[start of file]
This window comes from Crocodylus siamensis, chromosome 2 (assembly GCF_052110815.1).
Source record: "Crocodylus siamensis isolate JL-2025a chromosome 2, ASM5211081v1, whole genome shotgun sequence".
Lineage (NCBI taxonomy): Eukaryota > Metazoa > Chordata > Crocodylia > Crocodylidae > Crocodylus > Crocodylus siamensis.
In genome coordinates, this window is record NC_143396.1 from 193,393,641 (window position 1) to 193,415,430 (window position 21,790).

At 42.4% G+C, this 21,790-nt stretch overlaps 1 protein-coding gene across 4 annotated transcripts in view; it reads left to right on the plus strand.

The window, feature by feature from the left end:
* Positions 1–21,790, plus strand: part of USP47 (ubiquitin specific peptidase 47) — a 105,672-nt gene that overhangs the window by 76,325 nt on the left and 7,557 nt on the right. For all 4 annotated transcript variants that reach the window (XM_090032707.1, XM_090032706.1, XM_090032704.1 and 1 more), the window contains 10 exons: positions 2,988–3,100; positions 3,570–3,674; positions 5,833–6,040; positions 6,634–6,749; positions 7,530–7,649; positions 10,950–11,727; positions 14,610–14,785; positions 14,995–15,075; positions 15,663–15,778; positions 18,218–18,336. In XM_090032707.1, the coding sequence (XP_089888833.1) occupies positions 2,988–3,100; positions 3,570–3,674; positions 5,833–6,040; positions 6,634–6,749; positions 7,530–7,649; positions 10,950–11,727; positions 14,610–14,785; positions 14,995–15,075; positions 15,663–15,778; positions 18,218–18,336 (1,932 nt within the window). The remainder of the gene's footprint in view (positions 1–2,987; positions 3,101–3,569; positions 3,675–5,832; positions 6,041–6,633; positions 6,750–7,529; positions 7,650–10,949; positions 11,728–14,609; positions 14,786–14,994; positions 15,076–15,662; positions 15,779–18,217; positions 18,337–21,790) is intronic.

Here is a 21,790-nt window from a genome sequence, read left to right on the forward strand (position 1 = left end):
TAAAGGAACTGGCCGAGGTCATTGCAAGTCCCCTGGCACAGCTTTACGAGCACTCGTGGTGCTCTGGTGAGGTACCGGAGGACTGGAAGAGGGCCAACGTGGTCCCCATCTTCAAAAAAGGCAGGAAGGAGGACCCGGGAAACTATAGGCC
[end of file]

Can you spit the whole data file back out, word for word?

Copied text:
This window comes from Crocodylus siamensis, chromosome 2 (assembly GCF_052110815.1).
Source record: "Crocodylus siamensis isolate JL-2025a chromosome 2, ASM5211081v1, whole genome shotgun sequence".
Lineage (NCBI taxonomy): Eukaryota > Metazoa > Chordata > Crocodylia > Crocodylidae > Crocodylus > Crocodylus siamensis.
In genome coordinates, this window is record NC_143396.1 from 193,393,641 (window position 1) to 193,415,430 (window position 21,790).

At 42.4% G+C, this 21,790-nt stretch overlaps 1 protein-coding gene across 4 annotated transcripts in view; it reads left to right on the plus strand.

The window, feature by feature from the left end:
* Positions 1–21,790, plus strand: part of USP47 (ubiquitin specific peptidase 47) — a 105,672-nt gene that overhangs the window by 76,325 nt on the left and 7,557 nt on the right. For all 4 annotated transcript variants that reach the window (XM_090032707.1, XM_090032706.1, XM_090032704.1 and 1 more), the window contains 10 exons: positions 2,988–3,100; positions 3,570–3,674; positions 5,833–6,040; positions 6,634–6,749; positions 7,530–7,649; positions 10,950–11,727; positions 14,610–14,785; positions 14,995–15,075; positions 15,663–15,778; positions 18,218–18,336. In XM_090032707.1, the coding sequence (XP_089888833.1) occupies positions 2,988–3,100; positions 3,570–3,674; positions 5,833–6,040; positions 6,634–6,749; positions 7,530–7,649; positions 10,950–11,727; positions 14,610–14,785; positions 14,995–15,075; positions 15,663–15,778; positions 18,218–18,336 (1,932 nt within the window). The remainder of the gene's footprint in view (positions 1–2,987; positions 3,101–3,569; positions 3,675–5,832; positions 6,041–6,633; positions 6,750–7,529; positions 7,650–10,949; positions 11,728–14,609; positions 14,786–14,994; positions 15,076–15,662; positions 15,779–18,217; positions 18,337–21,790) is intronic.

Here is a 21,790-nt window from a genome sequence, read left to right on the forward strand (position 1 = left end):
TAAAGGAACTGGCCGAGGTCATTGCAAGTCCCCTGGCACAGCTTTACGAGCACTCGTGGTGCTCTGGTGAGGTACCGGAGGACTGGAAGAGGGCCAACGTGGTCCCCATCTTCAAAAAAGGCAGGAAGGAGGACCCGGGAAACTATAGGCC